Be Prepared For Frosted Forages

Despite warm temperatures, frost is coming and farmers need to be alert for prussic acid in some warm season annuals.

Published on: Oct 16, 2013

Despite the warm temperatures in recent weeks, a look at the calendar reminds us that the first frost is not far off.  

In preparation, livestock producers need to remember that some warm season annual grass plants that include sorghum, sorghum-sudangrass hybrids, sudangrass and even that weed - Johnsongrass - have the potential for prussic acid poisoning following a frost, says Rory Lewandoski, Extension Educator in Wayne County.

Plants in the sorghum family, including Johnsongrass, contain varying concentrations of cyanogenic glucosides. Cyanogenic glucosides are compounds composed of a carbohydrate or sugar molecule chemically bonded to a cyanide molecule. Frost ruptures cells and starts a process that frees the cyanide from its chemical bond leading to the formation of hydrocyanic acid, commonly called prussic acid.

Despite warm temperatures, frost is coming and farmers need to be alert for prussic acid in some warm season annuals.
Despite warm temperatures, frost is coming and farmers need to be alert for prussic acid in some warm season annuals.

The formation of prussic acid occurs very quickly during a frost event.

Prussic acid is very toxic and is rapidly absorbed into the blood, says Lewandoski. It combines with hemoglobin in the blood to form cyanoglobin, which does not carry oxygen. Prussic acid poisoning symptoms include an increased rate of respiration, increased pulse rate, gasping, muscular twitching or nervousness, trembling, foaming at the mouth, spasms or convulsions. Death occurs from respiratory paralysis and can happen quickly, within a 15 to 20 minute time span.

Ruminant animals tend to be more susceptible to poisoning from cyanogenic glucosides than non-ruminant animals, he says.

"When non-ruminant animals ingest forage with cyanogenic glucosides the forage goes directly into the stomach. The stomach is a strongly acidic environment that reacts with any free prussic acid to form low toxicity substances. In contrast, when the ruminant animal ingests forage with cyanogenic glucosides, the forage passes into the rumen. The rumen in a forage based diet is a mildly acidic to mildly alkaline environment that does not detoxify prussic acid. In addition, there are rumen micro-organisms and enzymes that contribute to the formation of prussic acid."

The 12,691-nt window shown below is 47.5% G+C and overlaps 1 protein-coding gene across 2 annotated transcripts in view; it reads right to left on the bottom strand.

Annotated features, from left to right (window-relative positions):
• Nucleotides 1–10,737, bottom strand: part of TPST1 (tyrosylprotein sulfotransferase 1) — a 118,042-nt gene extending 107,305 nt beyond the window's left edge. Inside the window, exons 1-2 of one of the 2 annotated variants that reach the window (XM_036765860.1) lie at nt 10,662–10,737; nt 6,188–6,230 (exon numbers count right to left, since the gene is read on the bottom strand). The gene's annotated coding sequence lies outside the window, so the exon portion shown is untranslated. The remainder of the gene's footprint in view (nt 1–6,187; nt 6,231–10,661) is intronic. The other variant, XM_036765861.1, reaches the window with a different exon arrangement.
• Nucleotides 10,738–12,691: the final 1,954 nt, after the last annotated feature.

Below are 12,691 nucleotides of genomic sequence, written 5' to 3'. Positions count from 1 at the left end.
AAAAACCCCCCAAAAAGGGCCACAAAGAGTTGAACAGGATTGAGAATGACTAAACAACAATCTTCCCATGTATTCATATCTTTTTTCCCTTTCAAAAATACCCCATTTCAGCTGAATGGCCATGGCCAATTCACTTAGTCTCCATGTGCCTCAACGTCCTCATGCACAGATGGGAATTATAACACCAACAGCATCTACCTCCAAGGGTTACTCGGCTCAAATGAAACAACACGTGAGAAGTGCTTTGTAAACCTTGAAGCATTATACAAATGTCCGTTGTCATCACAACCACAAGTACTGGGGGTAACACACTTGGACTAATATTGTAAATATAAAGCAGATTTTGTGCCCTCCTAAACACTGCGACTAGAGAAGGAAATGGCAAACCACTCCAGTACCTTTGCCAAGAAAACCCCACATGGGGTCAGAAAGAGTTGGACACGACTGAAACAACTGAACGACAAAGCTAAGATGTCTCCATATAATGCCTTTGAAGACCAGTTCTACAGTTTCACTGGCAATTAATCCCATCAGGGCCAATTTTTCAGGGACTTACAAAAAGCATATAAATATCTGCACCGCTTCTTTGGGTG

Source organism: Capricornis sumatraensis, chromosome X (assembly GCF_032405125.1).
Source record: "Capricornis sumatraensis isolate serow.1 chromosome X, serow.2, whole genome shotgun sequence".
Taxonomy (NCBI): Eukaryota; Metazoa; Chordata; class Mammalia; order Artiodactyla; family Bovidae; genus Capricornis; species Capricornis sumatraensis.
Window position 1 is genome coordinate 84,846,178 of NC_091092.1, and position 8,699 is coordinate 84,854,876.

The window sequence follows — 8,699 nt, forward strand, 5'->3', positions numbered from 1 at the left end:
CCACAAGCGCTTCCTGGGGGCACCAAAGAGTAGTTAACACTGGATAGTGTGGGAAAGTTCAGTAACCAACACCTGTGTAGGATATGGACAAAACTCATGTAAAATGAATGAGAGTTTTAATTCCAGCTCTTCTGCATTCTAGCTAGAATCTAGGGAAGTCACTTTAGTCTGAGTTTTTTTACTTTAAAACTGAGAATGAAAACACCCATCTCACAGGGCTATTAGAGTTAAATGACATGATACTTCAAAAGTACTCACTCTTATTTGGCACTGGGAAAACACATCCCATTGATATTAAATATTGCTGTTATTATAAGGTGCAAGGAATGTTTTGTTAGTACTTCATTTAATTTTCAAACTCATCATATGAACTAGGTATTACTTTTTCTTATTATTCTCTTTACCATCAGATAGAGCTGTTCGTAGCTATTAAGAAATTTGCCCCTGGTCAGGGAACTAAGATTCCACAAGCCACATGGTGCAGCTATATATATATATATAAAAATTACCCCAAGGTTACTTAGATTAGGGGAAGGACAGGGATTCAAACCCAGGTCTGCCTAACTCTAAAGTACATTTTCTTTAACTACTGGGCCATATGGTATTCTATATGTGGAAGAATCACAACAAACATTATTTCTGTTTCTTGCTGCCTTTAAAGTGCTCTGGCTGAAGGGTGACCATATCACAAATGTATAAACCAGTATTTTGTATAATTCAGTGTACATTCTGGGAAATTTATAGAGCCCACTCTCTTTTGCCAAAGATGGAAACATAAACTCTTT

How much prussic acid or HCN is lethal? According to a publication from South Dakota State University on the topic of prussic acid poisoning of livestock, a dose of 1 gram of HCN is enough to kill a 1000 lb. cow. There are 454 grams in one pound to give you some perspective on this dose. However, ruminant animals can also detoxify HCN over time, so if small amounts are ingested livestock will not be harmed. The South Dakota State University publication says that a 1000 lb. cow can detoxify HCN at a rate of about 0.5 gram of HCN per hour. It is only when HCN is ingested and enters the bloodstream faster than it is being detoxified that livestock can be killed by prussic acid poisoning.

Livestock should not be allowed to graze any plants in the sorghum family immediately following a frost event. However, because prussic acid is actually a gas, it will dissipate from the plant as the plant dries out and also with the passage of time. For this reason, frosted plants can be chopped for silage or mowed for hay. Before feeding, the silage must have had time to fully ferment and the hay must be fully cured. Under these conditions, any prussic acid that was present at the time the forage was mowed or chopped will have dissipated.

The general recommendations regarding grazing plants in the sorghum family in the fall of the year are:

* Do not graze on nights when frost is likely. High levels of prussic acid are produced within hours after a frost.

* Do not graze after a killing frost until plants are dry, generally 5 to 7 days after the frost event.

* After a non-killing frost, do not allow animals to graze frosted plants that are shorter than 30 inches in height for 10 to 14 days. Plants above that height can be grazed after a 4-5 day period. New growth may appear at the base of the plant after a non-killing frost. This growth will contain high levels of prussic acid. Do not allow livestock to graze this growth. Wait for a killing frost and then give those plants another 2 weeks before livestock are allowed to graze.